Qalandia Refugee Camp (مخيم قلنديا) was established by UNRWA in 1949 to provide a haven for the thousands of Palestinians displaced by the Israeli invasion. The camp lies north of Jerusalem close to the village of Qalandia.
The camp was initially established to hold around 5,500 Palestinians who were displaced from some 52 villages in the Lydd, Ramleh, Haifa, Jerusalem and Hebron during the 1948 Nakba. Prior to moving to the camp, those refugees languished in makeshift camps near Ramallah. Today, the camp population has reached over 15,000 residents.
Following Israel’s occupation of the rest of Palestine in 1967, nearly 400 families left the camp. For those who left the camp, it was a case of having to leave home for the second time in less than 19 years. The ‘refugee forced to become a refugee again’ is an experience which has characterized the Palestinian plight since 1948.
According to the Oslo Agreement, all of Qalandia Camp was classified as area C, where Israel retains full control over administration, and which it is planning to annex; however, Qalandia camp, like other refugee camps, is under the administrative control of UNRWA.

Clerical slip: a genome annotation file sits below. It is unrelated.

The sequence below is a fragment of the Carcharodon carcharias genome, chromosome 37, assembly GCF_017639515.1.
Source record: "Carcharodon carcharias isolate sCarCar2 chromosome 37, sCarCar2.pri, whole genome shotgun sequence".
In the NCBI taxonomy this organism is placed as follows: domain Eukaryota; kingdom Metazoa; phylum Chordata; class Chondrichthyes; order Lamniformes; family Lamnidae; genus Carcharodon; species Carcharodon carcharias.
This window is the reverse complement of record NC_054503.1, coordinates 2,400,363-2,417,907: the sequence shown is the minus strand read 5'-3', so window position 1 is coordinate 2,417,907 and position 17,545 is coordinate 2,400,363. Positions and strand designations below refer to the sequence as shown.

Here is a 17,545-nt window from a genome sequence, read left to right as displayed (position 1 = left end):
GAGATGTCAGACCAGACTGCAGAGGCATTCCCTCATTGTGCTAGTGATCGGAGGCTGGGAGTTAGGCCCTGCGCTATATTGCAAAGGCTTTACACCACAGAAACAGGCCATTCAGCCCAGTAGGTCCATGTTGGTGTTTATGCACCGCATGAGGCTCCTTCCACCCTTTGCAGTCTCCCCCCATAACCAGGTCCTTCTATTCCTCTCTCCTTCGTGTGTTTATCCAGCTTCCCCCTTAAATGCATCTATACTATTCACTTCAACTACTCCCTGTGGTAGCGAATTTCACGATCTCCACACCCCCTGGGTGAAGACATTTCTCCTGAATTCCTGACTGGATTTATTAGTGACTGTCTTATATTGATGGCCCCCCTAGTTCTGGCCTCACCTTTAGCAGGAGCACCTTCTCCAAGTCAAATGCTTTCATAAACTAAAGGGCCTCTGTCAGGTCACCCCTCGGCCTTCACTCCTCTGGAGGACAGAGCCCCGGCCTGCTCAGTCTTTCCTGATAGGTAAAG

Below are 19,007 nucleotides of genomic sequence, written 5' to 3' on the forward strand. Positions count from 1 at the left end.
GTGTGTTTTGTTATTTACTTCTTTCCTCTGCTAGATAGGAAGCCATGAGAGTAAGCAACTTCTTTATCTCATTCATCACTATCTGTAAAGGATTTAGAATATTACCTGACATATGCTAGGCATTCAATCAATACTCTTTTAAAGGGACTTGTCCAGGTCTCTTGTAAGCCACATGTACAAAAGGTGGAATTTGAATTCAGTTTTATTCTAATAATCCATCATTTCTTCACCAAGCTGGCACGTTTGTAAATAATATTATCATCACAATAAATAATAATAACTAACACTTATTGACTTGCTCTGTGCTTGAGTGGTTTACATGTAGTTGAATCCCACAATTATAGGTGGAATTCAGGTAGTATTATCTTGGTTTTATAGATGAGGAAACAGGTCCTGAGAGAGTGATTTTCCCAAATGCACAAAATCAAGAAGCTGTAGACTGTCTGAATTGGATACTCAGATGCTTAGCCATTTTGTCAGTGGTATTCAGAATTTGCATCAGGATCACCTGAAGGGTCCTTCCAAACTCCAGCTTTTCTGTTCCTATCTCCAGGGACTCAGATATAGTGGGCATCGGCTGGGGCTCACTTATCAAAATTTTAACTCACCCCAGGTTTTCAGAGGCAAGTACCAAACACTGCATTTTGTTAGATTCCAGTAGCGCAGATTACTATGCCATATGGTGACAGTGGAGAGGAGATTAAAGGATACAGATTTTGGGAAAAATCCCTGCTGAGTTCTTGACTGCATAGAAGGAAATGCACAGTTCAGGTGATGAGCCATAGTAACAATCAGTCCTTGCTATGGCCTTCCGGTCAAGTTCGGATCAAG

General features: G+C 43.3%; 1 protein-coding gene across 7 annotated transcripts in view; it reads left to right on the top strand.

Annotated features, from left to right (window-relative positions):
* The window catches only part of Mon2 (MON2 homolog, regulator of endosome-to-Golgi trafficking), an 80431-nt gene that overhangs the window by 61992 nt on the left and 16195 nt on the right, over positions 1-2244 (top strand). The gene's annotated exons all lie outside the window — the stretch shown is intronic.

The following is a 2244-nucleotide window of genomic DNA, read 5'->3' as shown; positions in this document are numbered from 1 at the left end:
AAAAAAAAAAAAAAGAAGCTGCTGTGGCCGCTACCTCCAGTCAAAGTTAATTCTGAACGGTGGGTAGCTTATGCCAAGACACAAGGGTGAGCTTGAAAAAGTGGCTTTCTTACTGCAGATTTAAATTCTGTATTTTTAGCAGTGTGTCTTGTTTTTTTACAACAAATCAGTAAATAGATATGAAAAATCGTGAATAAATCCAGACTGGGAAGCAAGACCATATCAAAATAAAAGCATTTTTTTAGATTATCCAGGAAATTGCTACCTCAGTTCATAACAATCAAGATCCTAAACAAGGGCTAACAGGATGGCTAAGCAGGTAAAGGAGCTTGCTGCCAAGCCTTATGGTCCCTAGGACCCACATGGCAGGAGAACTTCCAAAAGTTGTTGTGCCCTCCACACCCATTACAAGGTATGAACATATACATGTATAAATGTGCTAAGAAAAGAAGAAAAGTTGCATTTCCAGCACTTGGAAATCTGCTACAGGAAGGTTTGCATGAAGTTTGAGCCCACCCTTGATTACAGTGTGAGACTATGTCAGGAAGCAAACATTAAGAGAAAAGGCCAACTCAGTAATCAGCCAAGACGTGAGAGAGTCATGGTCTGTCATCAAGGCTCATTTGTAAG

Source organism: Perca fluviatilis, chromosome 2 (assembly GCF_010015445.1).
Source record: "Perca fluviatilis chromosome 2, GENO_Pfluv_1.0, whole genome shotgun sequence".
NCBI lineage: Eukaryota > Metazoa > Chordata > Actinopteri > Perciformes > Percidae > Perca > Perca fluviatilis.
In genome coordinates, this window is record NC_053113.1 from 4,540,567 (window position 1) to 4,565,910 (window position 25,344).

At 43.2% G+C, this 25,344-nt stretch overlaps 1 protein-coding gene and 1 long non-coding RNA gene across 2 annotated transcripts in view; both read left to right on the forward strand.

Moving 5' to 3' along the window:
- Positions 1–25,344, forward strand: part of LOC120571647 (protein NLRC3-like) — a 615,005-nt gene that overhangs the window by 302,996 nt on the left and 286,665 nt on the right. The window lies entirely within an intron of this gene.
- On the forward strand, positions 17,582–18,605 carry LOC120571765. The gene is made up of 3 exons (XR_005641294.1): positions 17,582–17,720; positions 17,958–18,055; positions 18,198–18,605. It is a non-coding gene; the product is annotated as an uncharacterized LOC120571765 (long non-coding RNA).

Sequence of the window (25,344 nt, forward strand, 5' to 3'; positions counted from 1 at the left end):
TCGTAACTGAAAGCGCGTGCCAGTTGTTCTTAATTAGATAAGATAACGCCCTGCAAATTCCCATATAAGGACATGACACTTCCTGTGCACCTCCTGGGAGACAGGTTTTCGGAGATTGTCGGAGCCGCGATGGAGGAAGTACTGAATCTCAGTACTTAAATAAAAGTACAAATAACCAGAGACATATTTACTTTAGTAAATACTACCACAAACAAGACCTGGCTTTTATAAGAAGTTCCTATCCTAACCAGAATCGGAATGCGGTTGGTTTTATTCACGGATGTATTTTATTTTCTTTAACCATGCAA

The camp is marked by a high proportion of children under the age of 14, which make up 41% of the population, and has five UNRWA-run schools, as well as a medical clinic and a centre that provides training in tailoring and other professions.
In 1959, the women of Qalandia founded the Qalandia Refugee Camp Women Programmes Centre: a women’s cooperative which empowers women in Qalandia and other Palestinian camps. This was the first women’s organisation to be established in the camp, and it continues to actively support and empower women today, providing them with training towards independence amidst the incredibly challenging circumstances of living under occupation as refugees within a largely patriarchal society.
The Israeli army systematically raids the camp due to its proximity to the checkpoint and the camp’s engagement in the Palestinian struggle for national liberation. The raids often end with the killing of unarmed civilians, which are hardly ever investigated.
(Source: Hidden Palestine)